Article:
If Arrival is any indication of what Denis Villeneuve’s Blade Runner sequel will be like, then come end-of-year 2017, we’ll be in good hands. Filled with majestic widescreen shots as lensed by Selma‘s Bradford Young and scored by the formidable Jóhann Jóhannsson, whose groaning, otherworldly music lends a mighty Kubrickian air to the film’s proceedings, Arrival has the feel of a modern sci-fi classic, brimming with both atmosphere and brain-teasing ideas. The film is especially strong in the latter department, exploring the phenomenon of language from both a linguistic standpoint (if aliens arrived on our doorstep, how would we actually go about trying to communicate with them?) and a metaphorical one (rather than fighting those who are different, why not try reaching out?) The movie ends with a plot twist, and though I am not yet convinced that it works, it is the kind of twist that feels less like a ploy to shock the audience than a genuine attempt at taking the themes and characterizations that had come before and steering them in a bold new direction. If the twist works for me upon a rewatch, Arrival may very well advance on this list in leaps and bounds.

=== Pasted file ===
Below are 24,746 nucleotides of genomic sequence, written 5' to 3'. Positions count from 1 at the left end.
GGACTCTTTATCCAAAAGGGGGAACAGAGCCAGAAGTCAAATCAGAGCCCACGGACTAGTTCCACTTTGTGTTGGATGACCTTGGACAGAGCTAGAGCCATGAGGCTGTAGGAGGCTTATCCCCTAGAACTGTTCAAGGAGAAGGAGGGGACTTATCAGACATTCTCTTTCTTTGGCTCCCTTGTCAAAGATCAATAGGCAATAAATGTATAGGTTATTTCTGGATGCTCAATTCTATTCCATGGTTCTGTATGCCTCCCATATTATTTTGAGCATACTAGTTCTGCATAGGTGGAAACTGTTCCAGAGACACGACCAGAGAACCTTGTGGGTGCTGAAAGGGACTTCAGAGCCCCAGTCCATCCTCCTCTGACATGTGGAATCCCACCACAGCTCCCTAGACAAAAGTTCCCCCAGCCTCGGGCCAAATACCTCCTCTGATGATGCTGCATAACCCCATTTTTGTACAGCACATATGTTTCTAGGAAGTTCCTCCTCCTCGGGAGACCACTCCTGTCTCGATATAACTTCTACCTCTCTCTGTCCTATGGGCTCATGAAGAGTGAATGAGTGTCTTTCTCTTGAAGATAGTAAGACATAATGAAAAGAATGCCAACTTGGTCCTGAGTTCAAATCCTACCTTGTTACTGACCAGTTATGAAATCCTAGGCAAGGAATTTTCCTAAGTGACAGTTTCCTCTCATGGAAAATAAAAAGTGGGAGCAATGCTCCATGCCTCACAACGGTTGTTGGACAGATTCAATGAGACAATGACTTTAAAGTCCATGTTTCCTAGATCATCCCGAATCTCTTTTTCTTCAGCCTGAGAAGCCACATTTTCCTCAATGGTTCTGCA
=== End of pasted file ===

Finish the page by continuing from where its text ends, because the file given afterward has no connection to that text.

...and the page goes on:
12. Sing Street
Is it just me, or do the guy and girl in this movie look like grown-up versions of the adolescent lovers from Moonrise Kingdom? The similarities don’t stop there. Like Wes Anderson’s picture, Sing Street wears melancholy beneath its colorful exteriors, observing broken families and wandering individuals attempting to find solace in music and with each other. The sadness and subsequent healing that occur form the crux of Sing Street’s beauty. Well, that and the music, which has been the main point of attraction for this movie ever since it was announced that John Carney of Once and Begin Again fame would be directing. The songs in Sing Street live up to the hype, and while they’re not quite on the level of the heart-baring ballads in Once, they offer a sweet and soulful counterpoint to the darkness 2016 has brought.